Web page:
Who or what was instrumental in overcoming these obstacles?
We offered to become the accessibility experts for the Chamber. It took months, but as a result, the Chamber no longer accepts self reporting on accessibility from member businesses. Instead they link visitors to Access Portsmouth for one central site with reliable information.
What top three suggestions would you give to others attempting a similar project?
Establish friendly and helpful repoire with the business owner. Check and re-check the assessment details with a responsibility to be 100% accurate. Although this is not an assessment for ADA or strict state accessibility code compliance, be knowledgeable of the requirements of the ADA & state code and offer business owners link or handouts to ADA information.
Project Impact
How has this project strategically connected arts and cultural activities to social, economic, and cultural issues in your community? What is different in your community as a result of this project?
The response to our project was immediate and overwhelming. Business owners began contacting us for inclusion. We expect when tourist season comes into full swing we will see unusual numbers of visitors with disabilities enjoying what National Geographic calls ‘USA’s greatest small town.’
Why do you consider the project successful, as related to your project goals above?
We are poised for replication. The Southern New Hampshire Regional Planning Commission has been trained, and hopes to replicate the effort in the fourteen towns that they serve. University of New Hampshire’s Occupational Therapy program is considering using teams of interns for evaluations. The Governor’s Commission on Disabilities is helping us brainstorm on growth possibilities. The Institute for Human Centered Design featured Access Portsmouth in a learning series. Plan New Hampshire and AIA New Hampshire have both hosted programs on universal and accessible design and Access Portsmouth.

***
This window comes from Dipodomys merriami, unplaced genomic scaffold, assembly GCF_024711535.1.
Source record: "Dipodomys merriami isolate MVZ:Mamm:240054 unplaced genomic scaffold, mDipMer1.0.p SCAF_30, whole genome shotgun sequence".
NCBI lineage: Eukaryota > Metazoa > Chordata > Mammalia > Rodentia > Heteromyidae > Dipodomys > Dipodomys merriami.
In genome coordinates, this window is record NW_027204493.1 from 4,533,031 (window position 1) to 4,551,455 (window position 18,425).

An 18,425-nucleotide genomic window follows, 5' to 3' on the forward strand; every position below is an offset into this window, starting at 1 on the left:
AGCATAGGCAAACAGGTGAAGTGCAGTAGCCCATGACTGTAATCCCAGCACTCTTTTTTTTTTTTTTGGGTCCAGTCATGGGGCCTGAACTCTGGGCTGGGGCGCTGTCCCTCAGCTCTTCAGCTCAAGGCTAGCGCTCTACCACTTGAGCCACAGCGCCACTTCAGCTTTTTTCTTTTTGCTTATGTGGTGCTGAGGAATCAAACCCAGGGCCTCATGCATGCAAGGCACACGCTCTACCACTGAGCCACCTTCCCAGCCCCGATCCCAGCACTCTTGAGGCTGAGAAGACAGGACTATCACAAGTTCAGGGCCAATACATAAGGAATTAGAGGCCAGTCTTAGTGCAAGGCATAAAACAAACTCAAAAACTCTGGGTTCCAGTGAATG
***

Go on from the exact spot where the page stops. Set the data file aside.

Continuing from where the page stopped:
How did you measure this success or progress?
Success is when we see businesses making modifications to ensure a better listing on Access Portsmouth.
Success is replication to other communities.
Success was hearing from a resident that only days after our website launch they hosted friends with an adult son in a wheelchair. They scrolled our list, chose a restaurant, and took a party of ten to dinner. The restaurant was thrilled, as was the family.
Please describe any unexpected impacts:
The unexpected ‘one-off’ use of our site is that it is the easiest site to navigate for dining and attractions in Portsmouth. Able bodied visitors & residents alike are using it for a fast scroll and quick & easy link to restaurants and attractions in town.
CCX Workshop Handout